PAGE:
If your kids have eczema you know how frustrating it can be to deal with! Trying to prevent a baby or toddler from scratching their skin is nearly impossible and not knowing exactly what causes it is extremely frustrating!!!
Also many African American and biracial kids have sensitive skin that is prone to drying out. Since my children are biracial I have to be more aware to keep their skin hydrated. This was hard for me initially because my skin is not prone to drying out so if I don’t remember to moisturize, it’s not a big deal. That’s not the case with my mixed babies.
Both of my children have eczema although how much it bothers them and when it flares up seems to be different for both of them. I was put through the ringer when my daughter was a baby and started showing symptoms of it.
I noticed she had a patch of skin right above her foot that was a lighter color and she would scratch it a lot. When I took her to the doctor, initially they told me she had ringworm and prescribed something for that.
Of course that didn’t work and she ended up scratching it more. In an effort to keep her from scratching it I would put gauze on it and then a sock over it. The scratching was getting worse and she would often scratch it when she was sleeping. One time when she was napping she got through the sock and gauze and scratched it til it bled!
(Notice the one sock that covered her eczema patch, which she always wore)
We went back to the doctor and the patch had become infected from her scratching it so much. So now she was on antibiotics and then they decided to try steroids for eczema.
Well the infection went away and the steroids seemed to work but her skin became a lot lighter where the patch was. I thought maybe it was from her scratching but then her doctor referred us to a dermatologist to make sure it was eczema.
Of course it was and we found out that the steroids were actually bleaching her skin! So we finally she was given a prescription cream that made the patch go away and eventually her skin returned to a normal color.
During this nightmare of a time dealing with her eczema I went through a lot of trial and error with various eczema creams and body washes to find one that wouldn’t aggravate her skin.
Eventually my son got eczema as well, but his was nowhere near as bad as my daughter’s, as he didn’t scratch it. But his rough patches seemed harder to get rid of with any cream I tried.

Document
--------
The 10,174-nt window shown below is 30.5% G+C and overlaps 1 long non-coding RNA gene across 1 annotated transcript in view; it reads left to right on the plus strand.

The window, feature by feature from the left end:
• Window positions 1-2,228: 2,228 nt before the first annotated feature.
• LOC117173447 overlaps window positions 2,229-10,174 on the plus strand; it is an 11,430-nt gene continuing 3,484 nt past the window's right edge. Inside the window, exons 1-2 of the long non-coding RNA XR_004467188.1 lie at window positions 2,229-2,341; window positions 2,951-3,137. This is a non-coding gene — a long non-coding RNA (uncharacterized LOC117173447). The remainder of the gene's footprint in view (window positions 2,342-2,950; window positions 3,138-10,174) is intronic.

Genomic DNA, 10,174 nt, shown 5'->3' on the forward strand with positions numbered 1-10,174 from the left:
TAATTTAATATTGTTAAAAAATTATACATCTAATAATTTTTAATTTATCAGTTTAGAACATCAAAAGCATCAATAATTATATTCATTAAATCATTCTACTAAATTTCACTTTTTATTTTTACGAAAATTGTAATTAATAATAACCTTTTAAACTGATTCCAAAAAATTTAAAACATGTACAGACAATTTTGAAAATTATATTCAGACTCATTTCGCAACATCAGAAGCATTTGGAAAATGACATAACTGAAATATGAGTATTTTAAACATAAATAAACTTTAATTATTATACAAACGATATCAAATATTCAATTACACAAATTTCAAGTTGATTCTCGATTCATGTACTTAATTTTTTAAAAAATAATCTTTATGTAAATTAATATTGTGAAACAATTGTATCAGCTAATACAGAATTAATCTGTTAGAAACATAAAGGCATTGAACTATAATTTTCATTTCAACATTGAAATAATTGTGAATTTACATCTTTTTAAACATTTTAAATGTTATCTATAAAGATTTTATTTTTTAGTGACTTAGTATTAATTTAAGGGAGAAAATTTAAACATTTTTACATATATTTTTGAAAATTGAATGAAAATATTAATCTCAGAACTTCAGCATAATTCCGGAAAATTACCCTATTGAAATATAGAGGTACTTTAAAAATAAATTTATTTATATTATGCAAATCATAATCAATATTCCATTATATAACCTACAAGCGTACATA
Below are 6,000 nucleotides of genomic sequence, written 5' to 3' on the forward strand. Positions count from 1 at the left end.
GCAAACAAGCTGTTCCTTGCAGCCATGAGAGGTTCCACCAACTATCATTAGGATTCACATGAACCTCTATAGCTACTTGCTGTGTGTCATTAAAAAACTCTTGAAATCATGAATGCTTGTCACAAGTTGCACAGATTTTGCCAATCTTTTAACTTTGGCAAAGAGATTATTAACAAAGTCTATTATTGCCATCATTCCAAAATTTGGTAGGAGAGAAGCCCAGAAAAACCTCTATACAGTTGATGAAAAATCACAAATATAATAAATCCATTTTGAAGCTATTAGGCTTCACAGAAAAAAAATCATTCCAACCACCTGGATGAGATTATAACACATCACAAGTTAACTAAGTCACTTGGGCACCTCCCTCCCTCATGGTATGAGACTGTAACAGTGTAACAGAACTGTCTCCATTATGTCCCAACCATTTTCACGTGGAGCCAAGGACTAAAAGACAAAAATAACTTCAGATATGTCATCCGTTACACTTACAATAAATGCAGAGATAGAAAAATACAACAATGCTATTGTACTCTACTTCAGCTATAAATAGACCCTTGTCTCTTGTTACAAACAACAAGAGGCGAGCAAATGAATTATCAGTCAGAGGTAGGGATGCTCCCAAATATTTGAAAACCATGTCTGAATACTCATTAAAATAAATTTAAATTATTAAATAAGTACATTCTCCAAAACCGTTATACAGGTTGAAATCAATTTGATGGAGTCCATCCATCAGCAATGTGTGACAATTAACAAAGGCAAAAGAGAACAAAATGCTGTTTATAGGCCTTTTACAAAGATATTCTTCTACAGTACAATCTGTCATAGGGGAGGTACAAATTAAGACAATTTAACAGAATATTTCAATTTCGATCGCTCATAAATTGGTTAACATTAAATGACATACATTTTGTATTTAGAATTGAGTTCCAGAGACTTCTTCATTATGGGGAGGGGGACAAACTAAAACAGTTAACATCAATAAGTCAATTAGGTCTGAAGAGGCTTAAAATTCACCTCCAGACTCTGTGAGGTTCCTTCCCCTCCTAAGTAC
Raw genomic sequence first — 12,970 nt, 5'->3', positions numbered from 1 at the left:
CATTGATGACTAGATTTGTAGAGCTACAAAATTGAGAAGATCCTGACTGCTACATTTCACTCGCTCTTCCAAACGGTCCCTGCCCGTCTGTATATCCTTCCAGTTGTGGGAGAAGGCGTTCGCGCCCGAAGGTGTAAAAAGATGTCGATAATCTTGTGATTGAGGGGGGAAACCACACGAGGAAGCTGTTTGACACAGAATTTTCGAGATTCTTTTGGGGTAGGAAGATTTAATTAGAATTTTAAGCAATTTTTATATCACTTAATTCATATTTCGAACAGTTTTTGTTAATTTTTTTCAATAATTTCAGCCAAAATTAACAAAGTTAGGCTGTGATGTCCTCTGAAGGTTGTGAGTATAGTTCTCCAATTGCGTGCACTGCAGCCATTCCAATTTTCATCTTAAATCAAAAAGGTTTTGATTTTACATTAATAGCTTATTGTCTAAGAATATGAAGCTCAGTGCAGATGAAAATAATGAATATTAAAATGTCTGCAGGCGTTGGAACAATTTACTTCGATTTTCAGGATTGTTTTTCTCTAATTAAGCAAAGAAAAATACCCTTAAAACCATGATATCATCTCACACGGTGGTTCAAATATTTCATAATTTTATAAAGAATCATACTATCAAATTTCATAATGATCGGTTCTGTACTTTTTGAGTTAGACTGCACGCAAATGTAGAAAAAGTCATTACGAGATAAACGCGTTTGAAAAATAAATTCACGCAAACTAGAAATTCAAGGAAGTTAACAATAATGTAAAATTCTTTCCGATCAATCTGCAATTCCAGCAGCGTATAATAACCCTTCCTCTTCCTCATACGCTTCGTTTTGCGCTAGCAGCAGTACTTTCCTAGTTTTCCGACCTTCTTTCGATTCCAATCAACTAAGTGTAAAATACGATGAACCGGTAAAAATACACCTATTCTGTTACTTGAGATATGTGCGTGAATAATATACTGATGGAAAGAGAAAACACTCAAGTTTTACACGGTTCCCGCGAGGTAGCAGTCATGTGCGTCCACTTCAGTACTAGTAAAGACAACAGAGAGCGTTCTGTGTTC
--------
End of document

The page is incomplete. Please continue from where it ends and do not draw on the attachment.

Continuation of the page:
Of the many creams I tried, most either weren’t moisturizing enough or didn’t seem to help the eczema go away. But I finally came across Aveeno Baby Eczema Therapy Nighttime Balm and this has worked the best for both of my kids! Right away I noticed a huge difference in their skin, it was softer and the patches were gone! I do have to use it daily to keep the eczema at bay for my son.
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Because eczema is so common in biracial children, here are some tips if you’re struggling to keep your child’s eczema under control.
- Do not take daily baths! I know in every parenting book I read it talks about the nightly ritual of bathing your child to peacefully put them to sleep…well unfortunately that is out of the question for you. Your child should have a bath a couple times a week if necessary with warm water, not hot! Hot water will aggravate their skin as will frequent bathing. It sucks any moisture out of their skin. I was actually told lukewarm water is best but my kids most of the time won’t get in a lukewarm bath so I make it warm and keep their baths down to twice a week unless they are incredibly dirty and need an extra bath.
- Find a good body wash that will not irritate their skin. I’ve gone through so many washes and the one I like right now that is gentle on their skin is Cetaphil baby wash.
- Find a good cream that will moisturize their skin. There is a difference between lotions and creams as creams are thicker. I found that lotions did nothing to keep my kids skin moisturized so I always have to use creams or balms. Again, my favorite one that has worked the absolute best is the Aveeno baby eczema therapy nighttime balm.
- Sometimes an over the counter cream won’t work and your child might need prescription ointment to get their eczema under control. I think my daughter’s was to the point that she needed a prescription to get in under control and once it was, I was able to use over the counter cream once I found the one that worked for her.
- Use detergents with no fragrance, (even Dreft has fragrance!) so you need to find one that says free and gentle or free and clear. I’ve used several and don’t necessarily have a favorite as they all seem to work well getting their clothes clean and don’t irritate their skin. The one I use for my kids clothing most of the time is ALL free & clear.
- If you are unsure if your child has eczema or you don’t like the medicine they are on, get a second opinion! I wish I would have asked more questions from the doctor along the way, but now I know in the future to ask questions!
Eczema can be a pain (literally) to deal with. It’s frustrating for both you and your child. But these tips are a starting point to help your child’s skin begin to heal.
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